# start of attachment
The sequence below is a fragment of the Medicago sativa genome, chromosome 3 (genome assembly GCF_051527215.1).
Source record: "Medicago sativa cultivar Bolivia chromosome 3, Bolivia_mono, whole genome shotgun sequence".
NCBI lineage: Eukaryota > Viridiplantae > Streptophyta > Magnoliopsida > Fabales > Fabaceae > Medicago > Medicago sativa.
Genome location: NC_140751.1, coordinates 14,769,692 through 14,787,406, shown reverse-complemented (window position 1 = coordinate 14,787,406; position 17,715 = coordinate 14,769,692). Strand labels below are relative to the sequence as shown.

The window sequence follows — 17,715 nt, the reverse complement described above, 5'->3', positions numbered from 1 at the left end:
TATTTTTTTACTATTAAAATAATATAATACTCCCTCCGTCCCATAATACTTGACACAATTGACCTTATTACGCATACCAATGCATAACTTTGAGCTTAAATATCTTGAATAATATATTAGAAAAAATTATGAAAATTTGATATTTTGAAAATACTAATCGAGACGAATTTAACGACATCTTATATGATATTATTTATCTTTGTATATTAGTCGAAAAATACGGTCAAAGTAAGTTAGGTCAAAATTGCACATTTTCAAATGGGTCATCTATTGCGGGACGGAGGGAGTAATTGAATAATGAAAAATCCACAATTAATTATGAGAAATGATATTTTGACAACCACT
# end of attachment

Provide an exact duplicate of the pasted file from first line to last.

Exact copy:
The sequence below is a fragment of the Medicago sativa genome, chromosome 3 (genome assembly GCF_051527215.1).
Source record: "Medicago sativa cultivar Bolivia chromosome 3, Bolivia_mono, whole genome shotgun sequence".
NCBI lineage: Eukaryota > Viridiplantae > Streptophyta > Magnoliopsida > Fabales > Fabaceae > Medicago > Medicago sativa.
Genome location: NC_140751.1, coordinates 14,769,692 through 14,787,406, shown reverse-complemented (window position 1 = coordinate 14,787,406; position 17,715 = coordinate 14,769,692). Strand labels below are relative to the sequence as shown.

The window sequence follows — 17,715 nt, the reverse complement described above, 5'->3', positions numbered from 1 at the left end:
TATTTTTTTACTATTAAAATAATATAATACTCCCTCCGTCCCATAATACTTGACACAATTGACCTTATTACGCATACCAATGCATAACTTTGAGCTTAAATATCTTGAATAATATATTAGAAAAAATTATGAAAATTTGATATTTTGAAAATACTAATCGAGACGAATTTAACGACATCTTATATGATATTATTTATCTTTGTATATTAGTCGAAAAATACGGTCAAAGTAAGTTAGGTCAAAATTGCACATTTTCAAATGGGTCATCTATTGCGGGACGGAGGGAGTAATTGAATAATGAAAAATCCACAATTAATTATGAGAAATGATATTTTGACAACCACT